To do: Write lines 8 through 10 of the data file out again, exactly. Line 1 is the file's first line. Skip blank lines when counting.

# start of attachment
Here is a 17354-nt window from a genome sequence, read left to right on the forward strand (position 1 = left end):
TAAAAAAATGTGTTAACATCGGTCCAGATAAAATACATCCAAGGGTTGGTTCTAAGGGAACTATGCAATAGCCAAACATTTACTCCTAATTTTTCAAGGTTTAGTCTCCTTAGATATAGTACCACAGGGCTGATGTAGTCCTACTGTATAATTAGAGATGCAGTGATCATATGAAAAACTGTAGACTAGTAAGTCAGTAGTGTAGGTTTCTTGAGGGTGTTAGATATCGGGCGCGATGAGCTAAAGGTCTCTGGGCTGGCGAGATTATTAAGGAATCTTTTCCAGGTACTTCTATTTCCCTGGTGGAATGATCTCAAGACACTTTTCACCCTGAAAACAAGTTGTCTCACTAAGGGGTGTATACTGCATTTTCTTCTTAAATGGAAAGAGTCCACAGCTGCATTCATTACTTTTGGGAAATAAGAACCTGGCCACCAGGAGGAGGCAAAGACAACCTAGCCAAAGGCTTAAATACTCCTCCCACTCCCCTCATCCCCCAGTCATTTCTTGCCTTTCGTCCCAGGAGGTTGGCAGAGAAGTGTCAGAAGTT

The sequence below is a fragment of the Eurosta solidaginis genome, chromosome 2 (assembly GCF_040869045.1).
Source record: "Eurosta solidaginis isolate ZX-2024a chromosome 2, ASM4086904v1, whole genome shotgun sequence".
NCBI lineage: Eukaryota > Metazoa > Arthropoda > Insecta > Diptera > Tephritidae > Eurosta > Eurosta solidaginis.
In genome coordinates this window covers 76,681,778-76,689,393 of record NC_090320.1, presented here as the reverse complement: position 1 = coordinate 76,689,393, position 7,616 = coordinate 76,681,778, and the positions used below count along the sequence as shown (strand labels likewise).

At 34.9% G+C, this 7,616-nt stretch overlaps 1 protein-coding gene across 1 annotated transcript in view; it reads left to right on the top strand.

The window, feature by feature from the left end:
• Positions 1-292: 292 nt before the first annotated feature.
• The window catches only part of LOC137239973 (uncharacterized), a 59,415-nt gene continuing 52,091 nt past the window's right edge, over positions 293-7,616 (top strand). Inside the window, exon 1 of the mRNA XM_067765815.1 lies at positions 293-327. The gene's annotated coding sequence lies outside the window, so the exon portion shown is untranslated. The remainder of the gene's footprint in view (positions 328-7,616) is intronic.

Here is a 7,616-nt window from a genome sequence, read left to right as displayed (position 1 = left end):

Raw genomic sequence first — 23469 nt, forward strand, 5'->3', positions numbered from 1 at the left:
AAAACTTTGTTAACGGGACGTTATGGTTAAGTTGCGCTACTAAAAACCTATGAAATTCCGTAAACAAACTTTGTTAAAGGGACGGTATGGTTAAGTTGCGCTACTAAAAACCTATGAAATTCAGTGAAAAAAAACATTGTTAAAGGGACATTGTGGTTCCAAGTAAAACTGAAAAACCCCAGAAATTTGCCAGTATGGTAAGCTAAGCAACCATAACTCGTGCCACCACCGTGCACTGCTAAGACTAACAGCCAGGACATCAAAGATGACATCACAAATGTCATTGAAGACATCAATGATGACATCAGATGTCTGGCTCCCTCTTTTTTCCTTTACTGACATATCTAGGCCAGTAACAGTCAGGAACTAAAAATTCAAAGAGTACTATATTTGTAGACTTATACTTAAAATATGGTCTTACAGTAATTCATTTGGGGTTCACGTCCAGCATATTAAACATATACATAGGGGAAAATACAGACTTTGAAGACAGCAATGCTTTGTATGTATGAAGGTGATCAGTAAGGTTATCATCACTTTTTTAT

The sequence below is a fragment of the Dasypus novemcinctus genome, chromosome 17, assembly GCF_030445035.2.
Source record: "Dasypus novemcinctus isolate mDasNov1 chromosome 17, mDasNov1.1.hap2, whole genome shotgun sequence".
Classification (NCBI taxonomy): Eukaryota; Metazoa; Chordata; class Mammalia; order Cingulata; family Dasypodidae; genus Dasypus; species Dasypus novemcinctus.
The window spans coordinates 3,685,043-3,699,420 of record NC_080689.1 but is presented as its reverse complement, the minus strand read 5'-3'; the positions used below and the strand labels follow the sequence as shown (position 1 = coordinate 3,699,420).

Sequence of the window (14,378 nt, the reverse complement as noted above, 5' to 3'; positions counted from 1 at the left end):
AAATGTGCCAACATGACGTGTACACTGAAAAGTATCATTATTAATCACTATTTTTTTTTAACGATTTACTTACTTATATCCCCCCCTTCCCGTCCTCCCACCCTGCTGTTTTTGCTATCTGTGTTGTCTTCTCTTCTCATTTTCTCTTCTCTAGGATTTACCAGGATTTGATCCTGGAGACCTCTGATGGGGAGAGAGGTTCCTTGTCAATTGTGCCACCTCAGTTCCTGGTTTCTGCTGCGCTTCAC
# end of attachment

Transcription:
The window, feature by feature from the left end:
• Positions 1-292: 292 nt before the first annotated feature.
• The window catches only part of LOC137239973 (uncharacterized), a 59,415-nt gene continuing 52,091 nt past the window's right edge, over positions 293-7,616 (top strand). Inside the window, exon 1 of the mRNA XM_067765815.1 lies at positions 293-327. The gene's annotated coding sequence lies outside the window, so the exon portion shown is untranslated. The remainder of the gene's footprint in view (positions 328-7,616) is intronic.